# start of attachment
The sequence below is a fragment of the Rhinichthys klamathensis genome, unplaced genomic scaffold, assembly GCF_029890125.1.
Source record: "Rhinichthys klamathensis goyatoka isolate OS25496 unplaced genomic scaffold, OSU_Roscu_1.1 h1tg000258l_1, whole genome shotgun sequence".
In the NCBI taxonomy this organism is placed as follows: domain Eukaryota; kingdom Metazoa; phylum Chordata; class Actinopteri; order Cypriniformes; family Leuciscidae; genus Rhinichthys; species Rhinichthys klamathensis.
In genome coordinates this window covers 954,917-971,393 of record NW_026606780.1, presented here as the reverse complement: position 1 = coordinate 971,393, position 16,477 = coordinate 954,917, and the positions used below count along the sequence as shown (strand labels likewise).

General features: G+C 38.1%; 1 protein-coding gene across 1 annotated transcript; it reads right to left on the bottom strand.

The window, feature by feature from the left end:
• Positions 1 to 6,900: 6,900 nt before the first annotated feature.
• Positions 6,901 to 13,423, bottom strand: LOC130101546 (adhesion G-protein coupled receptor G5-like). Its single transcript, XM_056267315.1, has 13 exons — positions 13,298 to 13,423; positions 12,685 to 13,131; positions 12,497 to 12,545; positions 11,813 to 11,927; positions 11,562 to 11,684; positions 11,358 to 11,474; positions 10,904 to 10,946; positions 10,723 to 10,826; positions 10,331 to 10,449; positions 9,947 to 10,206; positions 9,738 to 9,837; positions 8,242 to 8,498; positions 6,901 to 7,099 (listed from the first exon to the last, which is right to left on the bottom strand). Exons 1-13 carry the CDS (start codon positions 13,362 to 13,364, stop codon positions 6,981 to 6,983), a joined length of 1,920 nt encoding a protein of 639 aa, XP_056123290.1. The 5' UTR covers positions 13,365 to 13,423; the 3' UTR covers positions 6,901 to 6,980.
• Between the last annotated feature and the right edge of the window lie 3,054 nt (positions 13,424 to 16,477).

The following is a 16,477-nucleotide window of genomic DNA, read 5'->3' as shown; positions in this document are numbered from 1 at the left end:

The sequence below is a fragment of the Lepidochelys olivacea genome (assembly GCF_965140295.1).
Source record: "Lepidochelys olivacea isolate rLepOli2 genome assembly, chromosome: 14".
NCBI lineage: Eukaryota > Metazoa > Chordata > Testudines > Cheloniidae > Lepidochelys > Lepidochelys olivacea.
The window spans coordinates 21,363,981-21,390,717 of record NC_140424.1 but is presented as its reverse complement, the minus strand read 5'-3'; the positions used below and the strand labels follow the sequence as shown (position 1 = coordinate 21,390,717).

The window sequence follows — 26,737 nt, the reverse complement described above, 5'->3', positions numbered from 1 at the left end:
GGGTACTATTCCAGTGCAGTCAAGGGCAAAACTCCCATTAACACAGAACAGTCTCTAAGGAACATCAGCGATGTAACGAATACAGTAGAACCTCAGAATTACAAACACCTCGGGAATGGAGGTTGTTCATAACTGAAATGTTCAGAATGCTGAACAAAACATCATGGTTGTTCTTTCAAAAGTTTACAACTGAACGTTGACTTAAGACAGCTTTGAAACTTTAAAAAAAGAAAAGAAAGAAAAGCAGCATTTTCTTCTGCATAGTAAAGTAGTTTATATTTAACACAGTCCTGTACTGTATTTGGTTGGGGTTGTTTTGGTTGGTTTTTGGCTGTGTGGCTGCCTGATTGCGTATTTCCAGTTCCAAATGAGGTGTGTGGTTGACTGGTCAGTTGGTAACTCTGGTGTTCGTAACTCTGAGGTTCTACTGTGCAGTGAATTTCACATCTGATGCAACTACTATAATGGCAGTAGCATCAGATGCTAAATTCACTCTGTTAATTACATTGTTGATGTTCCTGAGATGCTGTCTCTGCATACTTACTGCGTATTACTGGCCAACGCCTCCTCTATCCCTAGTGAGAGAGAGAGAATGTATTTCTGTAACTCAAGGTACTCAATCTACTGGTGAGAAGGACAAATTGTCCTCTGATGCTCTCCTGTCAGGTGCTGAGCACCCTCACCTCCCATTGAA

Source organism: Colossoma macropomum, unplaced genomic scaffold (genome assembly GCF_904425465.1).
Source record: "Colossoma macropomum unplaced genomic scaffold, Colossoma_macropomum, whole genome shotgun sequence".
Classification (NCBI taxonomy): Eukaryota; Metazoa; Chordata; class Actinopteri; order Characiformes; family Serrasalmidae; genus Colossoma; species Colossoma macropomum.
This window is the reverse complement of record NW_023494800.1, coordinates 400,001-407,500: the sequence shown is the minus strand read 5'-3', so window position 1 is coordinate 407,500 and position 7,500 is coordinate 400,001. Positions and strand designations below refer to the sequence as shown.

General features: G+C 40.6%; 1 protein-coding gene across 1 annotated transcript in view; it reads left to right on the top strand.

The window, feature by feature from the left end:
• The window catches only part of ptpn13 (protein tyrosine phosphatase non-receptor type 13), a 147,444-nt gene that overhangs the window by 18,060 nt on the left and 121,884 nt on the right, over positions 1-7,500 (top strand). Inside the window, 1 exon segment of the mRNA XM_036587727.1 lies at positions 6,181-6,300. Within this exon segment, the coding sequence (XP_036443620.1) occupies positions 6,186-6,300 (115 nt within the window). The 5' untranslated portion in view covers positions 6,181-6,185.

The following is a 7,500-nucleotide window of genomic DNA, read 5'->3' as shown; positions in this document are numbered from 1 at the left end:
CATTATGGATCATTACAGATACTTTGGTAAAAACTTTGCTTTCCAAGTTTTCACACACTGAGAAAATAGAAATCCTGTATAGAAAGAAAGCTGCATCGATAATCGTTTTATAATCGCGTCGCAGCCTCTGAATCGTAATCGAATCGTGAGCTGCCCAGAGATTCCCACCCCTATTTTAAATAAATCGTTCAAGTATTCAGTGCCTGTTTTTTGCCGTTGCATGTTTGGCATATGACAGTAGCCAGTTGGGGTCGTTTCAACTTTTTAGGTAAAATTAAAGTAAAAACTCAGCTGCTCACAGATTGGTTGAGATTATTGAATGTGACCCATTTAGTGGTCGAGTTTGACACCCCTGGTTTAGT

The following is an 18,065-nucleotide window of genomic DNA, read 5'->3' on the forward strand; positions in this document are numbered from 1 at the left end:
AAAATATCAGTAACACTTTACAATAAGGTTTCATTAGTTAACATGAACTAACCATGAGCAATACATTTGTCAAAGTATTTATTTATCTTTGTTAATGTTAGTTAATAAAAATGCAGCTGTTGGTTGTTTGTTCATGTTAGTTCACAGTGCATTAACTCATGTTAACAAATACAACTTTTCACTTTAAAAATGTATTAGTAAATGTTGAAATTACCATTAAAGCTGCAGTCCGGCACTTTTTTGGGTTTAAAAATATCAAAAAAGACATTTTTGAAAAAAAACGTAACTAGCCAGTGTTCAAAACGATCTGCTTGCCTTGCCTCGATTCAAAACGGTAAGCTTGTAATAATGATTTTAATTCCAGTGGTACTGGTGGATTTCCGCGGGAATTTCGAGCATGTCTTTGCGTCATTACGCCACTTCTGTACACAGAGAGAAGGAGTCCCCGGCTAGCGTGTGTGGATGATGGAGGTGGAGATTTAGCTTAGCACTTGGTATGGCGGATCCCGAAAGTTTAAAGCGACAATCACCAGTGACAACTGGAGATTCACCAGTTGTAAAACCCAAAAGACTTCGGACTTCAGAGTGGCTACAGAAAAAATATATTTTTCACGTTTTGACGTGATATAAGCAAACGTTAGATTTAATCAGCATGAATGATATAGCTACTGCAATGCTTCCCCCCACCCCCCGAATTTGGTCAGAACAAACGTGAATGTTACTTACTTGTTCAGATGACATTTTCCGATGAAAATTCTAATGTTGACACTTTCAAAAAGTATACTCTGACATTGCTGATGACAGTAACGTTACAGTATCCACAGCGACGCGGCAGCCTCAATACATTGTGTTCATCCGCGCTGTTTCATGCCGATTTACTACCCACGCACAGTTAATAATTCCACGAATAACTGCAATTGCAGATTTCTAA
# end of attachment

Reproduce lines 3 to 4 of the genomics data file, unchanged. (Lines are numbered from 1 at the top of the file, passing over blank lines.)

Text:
In the NCBI taxonomy this organism is placed as follows: domain Eukaryota; kingdom Metazoa; phylum Chordata; class Actinopteri; order Cypriniformes; family Leuciscidae; genus Rhinichthys; species Rhinichthys klamathensis.
In genome coordinates this window covers 954,917-971,393 of record NW_026606780.1, presented here as the reverse complement: position 1 = coordinate 971,393, position 16,477 = coordinate 954,917, and the positions used below count along the sequence as shown (strand labels likewise).